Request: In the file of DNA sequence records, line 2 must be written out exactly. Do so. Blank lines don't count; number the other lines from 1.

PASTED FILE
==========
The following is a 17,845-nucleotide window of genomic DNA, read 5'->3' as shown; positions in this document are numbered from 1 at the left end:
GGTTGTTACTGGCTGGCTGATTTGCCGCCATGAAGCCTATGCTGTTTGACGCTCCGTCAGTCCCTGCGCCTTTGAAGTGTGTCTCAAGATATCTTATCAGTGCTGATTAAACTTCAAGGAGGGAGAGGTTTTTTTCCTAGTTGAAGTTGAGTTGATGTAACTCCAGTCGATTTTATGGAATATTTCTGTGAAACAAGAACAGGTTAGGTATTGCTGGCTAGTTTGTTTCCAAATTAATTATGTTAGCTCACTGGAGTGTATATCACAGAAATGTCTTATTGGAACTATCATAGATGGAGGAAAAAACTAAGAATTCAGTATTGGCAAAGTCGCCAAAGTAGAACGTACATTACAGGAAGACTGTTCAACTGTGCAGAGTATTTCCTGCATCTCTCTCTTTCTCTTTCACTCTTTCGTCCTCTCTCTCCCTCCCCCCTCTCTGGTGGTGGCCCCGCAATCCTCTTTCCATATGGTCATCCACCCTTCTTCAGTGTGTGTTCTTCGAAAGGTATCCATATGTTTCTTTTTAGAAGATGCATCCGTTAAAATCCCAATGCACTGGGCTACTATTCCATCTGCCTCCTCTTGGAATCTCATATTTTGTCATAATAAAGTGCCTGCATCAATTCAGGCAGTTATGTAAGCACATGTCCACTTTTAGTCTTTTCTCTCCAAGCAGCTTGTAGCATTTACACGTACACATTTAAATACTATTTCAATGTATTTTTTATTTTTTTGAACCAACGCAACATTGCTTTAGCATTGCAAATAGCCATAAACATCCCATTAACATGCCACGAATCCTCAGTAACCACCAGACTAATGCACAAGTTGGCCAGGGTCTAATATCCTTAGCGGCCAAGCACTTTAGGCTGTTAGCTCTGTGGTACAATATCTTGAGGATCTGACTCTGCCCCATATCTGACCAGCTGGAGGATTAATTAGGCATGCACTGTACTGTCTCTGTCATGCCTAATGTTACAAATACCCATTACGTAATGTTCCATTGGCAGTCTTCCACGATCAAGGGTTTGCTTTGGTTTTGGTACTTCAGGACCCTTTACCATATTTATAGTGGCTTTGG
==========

GGTTGTTACTGGCTGGCTGATTTGCCGCCATGAAGCCTATGCTGTTTGACGCTCCGTCAGTCCCTGCGCCTTTGAAGTGTGTCTCAAGATATCTTATCAGTGCTGATTAAACTTCAAGGAGGGAGAGGTTTTTTTCCTAGTTGAAGTTGAGTTGATGTAACTCCAGTCGATTTTATGGAATATTTCTGTGAAACAAGAACAGGTTAGGTATTGCTGGCTAGTTTGTTTCCAAATTAATTATGTTAGCTCACTGGAGTGTATATCACAGAAATGTCTTATTGGAACTATCATAGATGGAGGAAAAAACTAAGAATTCAGTATTGGCAAAGTCGCCAAAGTAGAACGTACATTACAGGAAGACTGTTCAACTGTGCAGAGTATTTCCTGCATCTCTCTCTTTCTCTTTCACTCTTTCGTCCTCTCTCTCCCTCCCCCCTCTCTGGTGGTGGCCCCGCAATCCTCTTTCCATATGGTCATCCACCCTTCTTCAGTGTGTGTTCTTCGAAAGGTATCCATATGTTTCTTTTTAGAAGATGCATCCGTTAAAATCCCAATGCACTGGGCTACTATTCCATCTGCCTCCTCTTGGAATCTCATATTTTGTCATAATAAAGTGCCTGCATCAATTCAGGCAGTTATGTAAGCACATGTCCACTTTTAGTCTTTTCTCTCCAAGCAGCTTGTAGCATTTACACGTACACATTTAAATACTATTTCAATGTATTTTTTATTTTTTTGAACCAACGCAACATTGCTTTAGCATTGCAAATAGCCATAAACATCCCATTAACATGCCACGAATCCTCAGTAACCACCAGACTAATGCACAAGTTGGCCAGGGTCTAATATCCTTAGCGGCCAAGCACTTTAGGCTGTTAGCTCTGTGGTACAATATCTTGAGGATCTGACTCTGCCCCATATCTGACCAGCTGGAGGATTAATTAGGCATGCACTGTACTGTCTCTGTCATGCCTAATGTTACAAATACCCATTACGTAATGTTCCATTGGCAGTCTTCCACGATCAAGGGTTTGCTTTGGTTTTGGTACTTCAGGACCCTTTACCATATTTATAGTGGCTTTGG